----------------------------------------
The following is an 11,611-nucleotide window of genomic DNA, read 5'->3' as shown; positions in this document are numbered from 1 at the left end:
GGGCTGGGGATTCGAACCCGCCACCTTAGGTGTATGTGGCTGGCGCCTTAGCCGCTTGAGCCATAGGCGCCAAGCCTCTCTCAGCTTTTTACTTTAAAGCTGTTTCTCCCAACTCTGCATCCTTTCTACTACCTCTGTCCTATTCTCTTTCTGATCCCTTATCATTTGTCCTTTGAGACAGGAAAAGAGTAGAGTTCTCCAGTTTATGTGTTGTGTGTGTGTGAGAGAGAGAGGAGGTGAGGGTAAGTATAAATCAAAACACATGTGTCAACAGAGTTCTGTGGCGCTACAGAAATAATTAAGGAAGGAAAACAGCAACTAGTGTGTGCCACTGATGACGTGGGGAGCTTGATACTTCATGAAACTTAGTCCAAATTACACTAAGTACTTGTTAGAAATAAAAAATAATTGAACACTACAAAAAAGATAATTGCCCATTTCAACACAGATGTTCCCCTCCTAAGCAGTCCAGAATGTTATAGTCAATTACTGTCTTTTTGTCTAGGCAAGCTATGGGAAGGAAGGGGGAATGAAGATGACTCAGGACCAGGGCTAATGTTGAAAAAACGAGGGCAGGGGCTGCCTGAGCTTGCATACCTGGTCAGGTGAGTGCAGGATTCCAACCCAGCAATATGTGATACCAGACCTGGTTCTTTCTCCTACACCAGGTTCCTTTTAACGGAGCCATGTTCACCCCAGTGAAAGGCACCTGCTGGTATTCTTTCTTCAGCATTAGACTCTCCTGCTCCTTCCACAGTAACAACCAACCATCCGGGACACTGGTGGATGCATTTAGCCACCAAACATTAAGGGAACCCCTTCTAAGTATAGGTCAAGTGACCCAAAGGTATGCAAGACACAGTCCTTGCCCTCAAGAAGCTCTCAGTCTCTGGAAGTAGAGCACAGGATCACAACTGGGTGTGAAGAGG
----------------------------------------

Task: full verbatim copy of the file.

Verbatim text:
The following is an 11,611-nucleotide window of genomic DNA, read 5'->3' as shown; positions in this document are numbered from 1 at the left end:
GGGCTGGGGATTCGAACCCGCCACCTTAGGTGTATGTGGCTGGCGCCTTAGCCGCTTGAGCCATAGGCGCCAAGCCTCTCTCAGCTTTTTACTTTAAAGCTGTTTCTCCCAACTCTGCATCCTTTCTACTACCTCTGTCCTATTCTCTTTCTGATCCCTTATCATTTGTCCTTTGAGACAGGAAAAGAGTAGAGTTCTCCAGTTTATGTGTTGTGTGTGTGTGAGAGAGAGAGGAGGTGAGGGTAAGTATAAATCAAAACACATGTGTCAACAGAGTTCTGTGGCGCTACAGAAATAATTAAGGAAGGAAAACAGCAACTAGTGTGTGCCACTGATGACGTGGGGAGCTTGATACTTCATGAAACTTAGTCCAAATTACACTAAGTACTTGTTAGAAATAAAAAATAATTGAACACTACAAAAAAGATAATTGCCCATTTCAACACAGATGTTCCCCTCCTAAGCAGTCCAGAATGTTATAGTCAATTACTGTCTTTTTGTCTAGGCAAGCTATGGGAAGGAAGGGGGAATGAAGATGACTCAGGACCAGGGCTAATGTTGAAAAAACGAGGGCAGGGGCTGCCTGAGCTTGCATACCTGGTCAGGTGAGTGCAGGATTCCAACCCAGCAATATGTGATACCAGACCTGGTTCTTTCTCCTACACCAGGTTCCTTTTAACGGAGCCATGTTCACCCCAGTGAAAGGCACCTGCTGGTATTCTTTCTTCAGCATTAGACTCTCCTGCTCCTTCCACAGTAACAACCAACCATCCGGGACACTGGTGGATGCATTTAGCCACCAAACATTAAGGGAACCCCTTCTAAGTATAGGTCAAGTGACCCAAAGGTATGCAAGACACAGTCCTTGCCCTCAAGAAGCTCTCAGTCTCTGGAAGTAGAGCACAGGATCACAACTGGGTGTGAAGAGG